The resonant behavior of the PC absorption peaks is most easily demonstrated for bands 3 and 4. To accomplish this, we measure the dependence of the absorption spectrum on the incident angle θ0, as shown in Fig. 4. The measured absorption enhancement has also been averaged over incident angles of 10, 12, 14, 16, 18, 20, 22, 24, 26, 28, and 30°, and is discussed in the supplementary information (see supplementary Figure S3). In Fig. 4, the band 3 absorption peak, denoted by an arrow, redshifts from 799 to 922 nm as θ0 is increased from 10 to 30°, respectively. Analysis of the IFSs of Fig. 2c shows that this is the expected outcome; due to the negative dispersion of bands 3 and 4, lower-frequency surfaces are found in the outermost region of the BZ, and vice versa. Therefore, longer wavelength PIR resonances will be found at larger incident angles, in agreement with observation. This result can be interpreted another way: for a particular frequency, say, f = 0.55, and at some incident angle $${{\rm{\theta }}^{\prime} }_{0}$$, k x is such that k is found on the sidewall of the IFS, and PIR results (see Fig. 2c). For $${{\rm{\theta }}}_{0} < {{\rm{\theta }}^{\prime} }_{0}$$, k x is smaller, and k lies “on top” of the IFS; v g then points along the PC stacking direction, allowing easy transmission. When $${\theta }_{0} > {\theta ^{\prime} }_{0}$$, the line marking k x no longer intersects the IFS and there exists no k that satisfies the necessary boundary conditions, resulting in total reflection. Thus, as θ0 is swept from low to high values, k is scanned across the BZ. The absorption is low, except when θ0 sweeps through $${{\rm{\theta }}^{\prime} }_{0}$$, where it abruptly increases due to PIR, and then decreases as k x falls off the IFS. Interpreted this way, the resonances of Fig. 4 yield information about the IFSs of our PC. That is, Fig. 4 constitutes a direct scanning over the photonic dispersion of a real, simple cubic photonic crystal. However, to demonstrate PIR unequivocally, we must confirm that the locations of the observed resonances as a function of θ0 agree with those predicted from the IFSs. This is done in Fig. 5 for bands 3, 8, and 12. The peak enhancement vs. θ0 is also plotted for each band.

As seen, the observed resonant frequencies not only agree well with the predicted PIR frequencies from theory, but there is a one-to-one correspondence between theory and observation and the scaling of the resonant frequency with θ0 is virtually identical. Even band 12 gives reasonable agreement, despite the higher order bands being more sensitive to fabrication error. For bands 3 and 8, ηPC at resonance is approximately constant at ~100, while for band 12, ηPC peaks exceed 150 for small angles, but steadily decline for θ0 > 15°, reaching a value of 49 at θ0 = 30°. This is consistent with the band 12 IFSs, which show less inclination with respect to the x-axis for k x  > 0.20(2π/a), or θ0 ≥ 15° (see Fig. 2f).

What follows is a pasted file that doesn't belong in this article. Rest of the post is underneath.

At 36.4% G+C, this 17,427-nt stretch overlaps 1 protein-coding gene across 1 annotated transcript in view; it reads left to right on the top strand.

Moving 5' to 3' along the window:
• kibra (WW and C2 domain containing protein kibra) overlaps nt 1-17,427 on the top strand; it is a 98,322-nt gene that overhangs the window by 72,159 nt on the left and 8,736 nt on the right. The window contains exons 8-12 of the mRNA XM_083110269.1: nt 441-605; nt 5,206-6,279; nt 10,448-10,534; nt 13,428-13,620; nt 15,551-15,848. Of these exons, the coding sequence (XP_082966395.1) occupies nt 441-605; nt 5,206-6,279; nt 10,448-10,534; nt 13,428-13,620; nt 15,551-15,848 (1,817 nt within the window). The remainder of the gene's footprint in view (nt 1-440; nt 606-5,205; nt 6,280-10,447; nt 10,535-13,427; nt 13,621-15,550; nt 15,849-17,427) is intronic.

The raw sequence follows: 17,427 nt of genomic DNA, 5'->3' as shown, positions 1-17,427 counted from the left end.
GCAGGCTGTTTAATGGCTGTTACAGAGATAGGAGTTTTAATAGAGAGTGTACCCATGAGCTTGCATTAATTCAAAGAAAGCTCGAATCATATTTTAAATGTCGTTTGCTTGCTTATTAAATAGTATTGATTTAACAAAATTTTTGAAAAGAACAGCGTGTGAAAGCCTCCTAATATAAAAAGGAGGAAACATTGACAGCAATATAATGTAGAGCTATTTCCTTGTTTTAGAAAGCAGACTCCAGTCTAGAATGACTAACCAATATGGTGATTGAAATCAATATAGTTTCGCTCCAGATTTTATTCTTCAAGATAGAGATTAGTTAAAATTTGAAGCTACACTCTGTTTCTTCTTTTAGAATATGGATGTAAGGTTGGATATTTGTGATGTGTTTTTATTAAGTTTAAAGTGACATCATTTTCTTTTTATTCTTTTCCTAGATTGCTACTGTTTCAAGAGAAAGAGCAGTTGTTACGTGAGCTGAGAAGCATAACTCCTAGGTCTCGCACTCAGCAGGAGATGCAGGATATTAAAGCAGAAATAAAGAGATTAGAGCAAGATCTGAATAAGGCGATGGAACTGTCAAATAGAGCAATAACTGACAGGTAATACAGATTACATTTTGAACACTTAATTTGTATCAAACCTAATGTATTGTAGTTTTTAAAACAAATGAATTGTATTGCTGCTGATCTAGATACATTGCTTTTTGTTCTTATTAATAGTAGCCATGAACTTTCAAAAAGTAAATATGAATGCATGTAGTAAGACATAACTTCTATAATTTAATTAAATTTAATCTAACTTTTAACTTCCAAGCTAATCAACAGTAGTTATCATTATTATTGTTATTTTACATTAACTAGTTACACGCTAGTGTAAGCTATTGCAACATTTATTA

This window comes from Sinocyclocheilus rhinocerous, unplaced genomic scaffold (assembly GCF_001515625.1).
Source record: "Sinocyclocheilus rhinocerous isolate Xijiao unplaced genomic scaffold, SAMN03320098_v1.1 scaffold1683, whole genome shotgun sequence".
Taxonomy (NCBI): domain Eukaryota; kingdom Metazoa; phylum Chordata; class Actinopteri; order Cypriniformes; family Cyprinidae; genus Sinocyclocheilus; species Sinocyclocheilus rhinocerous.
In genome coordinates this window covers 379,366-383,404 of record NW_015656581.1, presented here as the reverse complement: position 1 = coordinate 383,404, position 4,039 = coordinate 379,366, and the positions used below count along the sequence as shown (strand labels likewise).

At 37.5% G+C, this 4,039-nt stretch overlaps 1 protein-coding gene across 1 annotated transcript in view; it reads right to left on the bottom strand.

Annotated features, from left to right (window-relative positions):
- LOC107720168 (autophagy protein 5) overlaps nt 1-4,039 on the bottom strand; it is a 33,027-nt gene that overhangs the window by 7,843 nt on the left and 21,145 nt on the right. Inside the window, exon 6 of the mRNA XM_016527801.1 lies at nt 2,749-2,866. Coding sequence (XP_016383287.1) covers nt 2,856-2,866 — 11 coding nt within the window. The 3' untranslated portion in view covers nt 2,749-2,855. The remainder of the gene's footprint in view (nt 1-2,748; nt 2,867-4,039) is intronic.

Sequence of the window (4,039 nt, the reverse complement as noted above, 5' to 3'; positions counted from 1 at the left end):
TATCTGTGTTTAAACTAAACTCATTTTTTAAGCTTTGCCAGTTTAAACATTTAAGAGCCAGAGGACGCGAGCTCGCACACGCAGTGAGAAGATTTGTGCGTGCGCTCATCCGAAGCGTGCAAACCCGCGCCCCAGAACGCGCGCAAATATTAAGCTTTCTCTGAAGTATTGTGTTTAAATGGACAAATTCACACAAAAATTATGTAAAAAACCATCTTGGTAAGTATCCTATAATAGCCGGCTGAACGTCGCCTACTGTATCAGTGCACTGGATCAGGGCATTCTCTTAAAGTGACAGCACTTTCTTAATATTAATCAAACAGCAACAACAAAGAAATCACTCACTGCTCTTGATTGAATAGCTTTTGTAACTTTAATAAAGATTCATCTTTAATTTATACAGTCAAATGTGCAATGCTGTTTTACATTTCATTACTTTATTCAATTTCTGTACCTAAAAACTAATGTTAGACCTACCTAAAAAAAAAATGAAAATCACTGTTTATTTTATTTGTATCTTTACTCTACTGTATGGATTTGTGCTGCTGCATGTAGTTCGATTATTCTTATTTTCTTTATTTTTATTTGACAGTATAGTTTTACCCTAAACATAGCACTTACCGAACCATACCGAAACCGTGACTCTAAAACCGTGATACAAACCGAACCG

At this point, we have demonstrated that our PC exhibits absorption peaks with multiple orders-of-magnitude enhancement, that these peaks are resonant in behavior, and that their location and dependence on θ0 confirms theoretical predictions made for PIR. The data show that this scanning over the photonic dispersion experimentally validates the concept of parallel-to-interface refraction and provides direct proof of its contribution to absorption enhancement in a simple cubic photonic crystal. As an aside, we mention that slow-light modes are also responsible for absorption enhancement in certain parts of the spectrum. Detailed remarks on the relative importance of this effect and PIR are presented in a supplementary discussion.

Conclusion

We fabricated a simple cubic PC made from transparent TiO2 and used the weak absorption of the reference film to observe broadband, broad-angle absorption enhancement reaching multiple orders of magnitude. Performing a simple angular dependence measurement of this enhancement allowed us to scan the photonic dispersion of our PC and prove unequivocally the presence of parallel-to-interface refraction. This mechanism, in tandem with slow-group velocity effects, should allow the creation of devices whose light trapping capability exceeds the fundamental limits of architectures based on surface scattering in certain frequency ranges. We emphasize that this mechanism is independent of material choice and fabrication method because it results directly from the simple cubic symmetry of the PC. This fundamental principle could be useful for advancing photon harvesting capability in future optoelectronic or photovoltaic applications, such as in phosphor-converted light-emitting diodes, and thin-film solar cells.

Methods

Fabrication of TiO2 Photonic Crystal